& Ors Vs. The State of Kerala &
Ors  INSC 1077 (4
K. Ramaswamy, K. Faizan Uddin (J)
O R D
petitioners were appointed as Field Workers in the Filaria Department of the
State Government between 1981 and 1985. In the first instance, they had fixed
W.P. No.250/92 and the High Court directed the Government to consider their
representation and dispose it of by judgment dated January 18, 1993. When they came to this Court, this Court directed the
Government to consider their cases in the Right of the Singh [(1932) 4 SCC
118]. Subsequently, since the Government had not taken any steps, the
petitioners fixed another writ petition. In the meanwhile, the Public Service
Commission [PSC] had selected the candidates who were not being appointed.
Therefore, the selectees approached the High Court and filed the writ petition.
The petitioners also filed the writ petition in the High Court seeking for regularisation.
The High Court in the impugned order dated June 24, 1996 in O.P. No. 17422/93 dismissed the
batch of writ petitions filed by the petitioners allowed one writ petitions
filed by the selectees and directed the Government to appoint the candidates
selected through the PSC. It also directed the Government to send the
requisition to the PSC to fill up the posts of 30 vacancies from the list of
the selected candidates prepared by the PSC. Thus this special leave petition.
bought to be contended by Mr. M.M. Paikedav, learned senior counsel for the
petitioners that in the light of the law laid down by this Court in Piara
Singh's case and in view of the fact that the petitioners have been continuing
for more than 14 years, they are required to be regularised. We find no force
in the contention. Admittedly, the posts are to be filled up through selection
by PSC recruitment norms. Necessarily, therefore, the requisition was sent for
selection through the PSC and candidates came to be selected. Under those
circumstances, the candidates, who were found eligible and selected and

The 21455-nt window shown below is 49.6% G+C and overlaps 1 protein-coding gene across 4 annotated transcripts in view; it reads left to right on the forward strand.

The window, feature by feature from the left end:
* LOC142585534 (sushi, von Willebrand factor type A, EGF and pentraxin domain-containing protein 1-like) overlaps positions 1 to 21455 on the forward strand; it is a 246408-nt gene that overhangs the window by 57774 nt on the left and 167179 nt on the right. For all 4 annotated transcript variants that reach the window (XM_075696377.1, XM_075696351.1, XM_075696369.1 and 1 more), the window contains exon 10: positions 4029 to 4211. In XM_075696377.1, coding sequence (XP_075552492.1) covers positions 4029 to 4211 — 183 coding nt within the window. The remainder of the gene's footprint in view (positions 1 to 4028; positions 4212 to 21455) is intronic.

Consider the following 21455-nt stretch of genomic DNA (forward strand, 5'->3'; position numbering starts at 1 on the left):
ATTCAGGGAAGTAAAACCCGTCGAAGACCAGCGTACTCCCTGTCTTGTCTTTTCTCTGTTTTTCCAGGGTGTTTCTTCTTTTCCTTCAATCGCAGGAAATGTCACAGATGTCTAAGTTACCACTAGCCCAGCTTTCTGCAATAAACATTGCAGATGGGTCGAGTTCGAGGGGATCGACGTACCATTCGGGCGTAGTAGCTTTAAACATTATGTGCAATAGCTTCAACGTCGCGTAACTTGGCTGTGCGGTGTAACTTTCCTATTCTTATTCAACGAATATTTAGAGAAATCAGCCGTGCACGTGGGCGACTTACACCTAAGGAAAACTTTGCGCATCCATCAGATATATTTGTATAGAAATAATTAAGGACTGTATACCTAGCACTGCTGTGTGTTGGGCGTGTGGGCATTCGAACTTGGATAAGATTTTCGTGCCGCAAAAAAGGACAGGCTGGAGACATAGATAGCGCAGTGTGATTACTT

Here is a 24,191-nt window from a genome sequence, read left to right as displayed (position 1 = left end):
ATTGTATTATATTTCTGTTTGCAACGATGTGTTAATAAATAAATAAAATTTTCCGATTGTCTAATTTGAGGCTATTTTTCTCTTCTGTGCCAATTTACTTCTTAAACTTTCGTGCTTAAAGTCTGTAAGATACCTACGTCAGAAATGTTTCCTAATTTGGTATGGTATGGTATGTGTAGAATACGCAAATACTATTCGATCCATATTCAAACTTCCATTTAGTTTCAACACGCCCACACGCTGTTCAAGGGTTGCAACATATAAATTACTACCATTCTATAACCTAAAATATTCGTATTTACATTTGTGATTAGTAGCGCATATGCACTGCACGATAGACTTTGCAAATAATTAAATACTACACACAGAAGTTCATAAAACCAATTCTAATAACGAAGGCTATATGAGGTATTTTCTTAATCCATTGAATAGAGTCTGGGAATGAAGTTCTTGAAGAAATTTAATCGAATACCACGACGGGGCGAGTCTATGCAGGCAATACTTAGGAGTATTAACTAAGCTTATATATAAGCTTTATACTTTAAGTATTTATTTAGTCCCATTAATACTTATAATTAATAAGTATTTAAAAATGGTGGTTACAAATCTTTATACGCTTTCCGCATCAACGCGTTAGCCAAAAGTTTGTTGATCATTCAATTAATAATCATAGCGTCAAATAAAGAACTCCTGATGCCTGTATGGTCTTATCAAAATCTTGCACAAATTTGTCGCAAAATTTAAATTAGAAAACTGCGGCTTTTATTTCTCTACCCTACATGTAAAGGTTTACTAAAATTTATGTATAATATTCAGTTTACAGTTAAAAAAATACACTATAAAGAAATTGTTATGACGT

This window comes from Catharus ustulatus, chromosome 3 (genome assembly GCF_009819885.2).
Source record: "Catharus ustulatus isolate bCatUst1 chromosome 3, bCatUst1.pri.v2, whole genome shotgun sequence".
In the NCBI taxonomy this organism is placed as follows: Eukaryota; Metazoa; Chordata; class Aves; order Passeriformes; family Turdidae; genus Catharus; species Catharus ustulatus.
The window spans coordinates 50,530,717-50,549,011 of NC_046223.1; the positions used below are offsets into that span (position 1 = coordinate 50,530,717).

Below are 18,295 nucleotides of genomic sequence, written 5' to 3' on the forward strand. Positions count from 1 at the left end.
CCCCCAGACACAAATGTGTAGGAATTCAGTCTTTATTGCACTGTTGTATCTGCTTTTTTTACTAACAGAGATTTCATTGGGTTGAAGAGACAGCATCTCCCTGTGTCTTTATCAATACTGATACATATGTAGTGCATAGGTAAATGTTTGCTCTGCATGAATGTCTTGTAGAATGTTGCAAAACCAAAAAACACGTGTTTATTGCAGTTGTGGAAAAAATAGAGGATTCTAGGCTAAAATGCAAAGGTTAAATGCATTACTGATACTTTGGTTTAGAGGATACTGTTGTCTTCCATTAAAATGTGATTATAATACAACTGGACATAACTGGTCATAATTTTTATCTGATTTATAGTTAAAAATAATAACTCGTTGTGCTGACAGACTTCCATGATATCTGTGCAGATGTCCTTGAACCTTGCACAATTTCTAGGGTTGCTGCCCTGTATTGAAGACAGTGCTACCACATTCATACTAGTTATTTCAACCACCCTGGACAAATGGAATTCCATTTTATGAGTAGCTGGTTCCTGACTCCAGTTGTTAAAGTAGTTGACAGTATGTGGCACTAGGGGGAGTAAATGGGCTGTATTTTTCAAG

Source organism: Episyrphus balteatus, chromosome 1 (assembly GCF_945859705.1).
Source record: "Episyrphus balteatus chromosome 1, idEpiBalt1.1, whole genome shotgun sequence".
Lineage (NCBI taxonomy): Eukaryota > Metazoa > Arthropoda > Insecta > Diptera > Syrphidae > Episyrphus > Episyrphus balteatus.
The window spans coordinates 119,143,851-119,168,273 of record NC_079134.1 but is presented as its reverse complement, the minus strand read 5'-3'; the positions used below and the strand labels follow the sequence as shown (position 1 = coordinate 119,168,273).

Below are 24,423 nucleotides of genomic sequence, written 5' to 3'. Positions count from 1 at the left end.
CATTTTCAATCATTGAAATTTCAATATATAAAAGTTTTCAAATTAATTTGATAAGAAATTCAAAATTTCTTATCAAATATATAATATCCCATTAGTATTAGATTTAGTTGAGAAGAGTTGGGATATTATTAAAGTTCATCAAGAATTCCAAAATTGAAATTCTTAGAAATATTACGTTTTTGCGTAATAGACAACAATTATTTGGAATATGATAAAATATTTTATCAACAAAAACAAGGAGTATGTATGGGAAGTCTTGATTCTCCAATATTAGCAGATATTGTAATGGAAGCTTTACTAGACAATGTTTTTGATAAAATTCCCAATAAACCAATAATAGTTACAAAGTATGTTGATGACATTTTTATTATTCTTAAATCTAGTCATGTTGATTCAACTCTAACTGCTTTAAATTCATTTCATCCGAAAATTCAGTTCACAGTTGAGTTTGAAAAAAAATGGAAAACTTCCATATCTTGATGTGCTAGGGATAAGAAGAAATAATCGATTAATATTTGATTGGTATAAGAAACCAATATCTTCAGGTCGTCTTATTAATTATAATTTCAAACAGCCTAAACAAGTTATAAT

recommended for appointment by the PSC, were required to be appointed. The
Court rightly had exercised the power in declining to regularise the services
of the petitioners.
learned counsel sought to rely upon an order of the Government where the
Government had decided to regularise the services of the employees. Obviously,
since the decision runs into the teeth of statutory requirement under Article
320 of the Constitution the Government cannot take any decision contrary to the
Constitution to regularise the services of the candidates de hors the
recruitment rules and the statutory process for selection through the PSC. The
High Court, therefore, has rightly given direction to the Government to notify
30 vacancies and odd or whatever may be the vacancies existing to fill up from
amongst the candidates selected by the PSC.
then contended that the petitioners have turned over-aged and, therefore,
necessary direction may be given to regularise their service by filling up the
unfilled posts. Even that relief also cannot be granted. If the petitioners
have turned over-aged on the date of recruitment, it would be for the
appropriate Government to relax the age requirement and the petitioners have to
stand in the queue and get selection through the PSC. Thus that they get in
only the right to appointment to the post.
special leave petition is accordingly dismissed.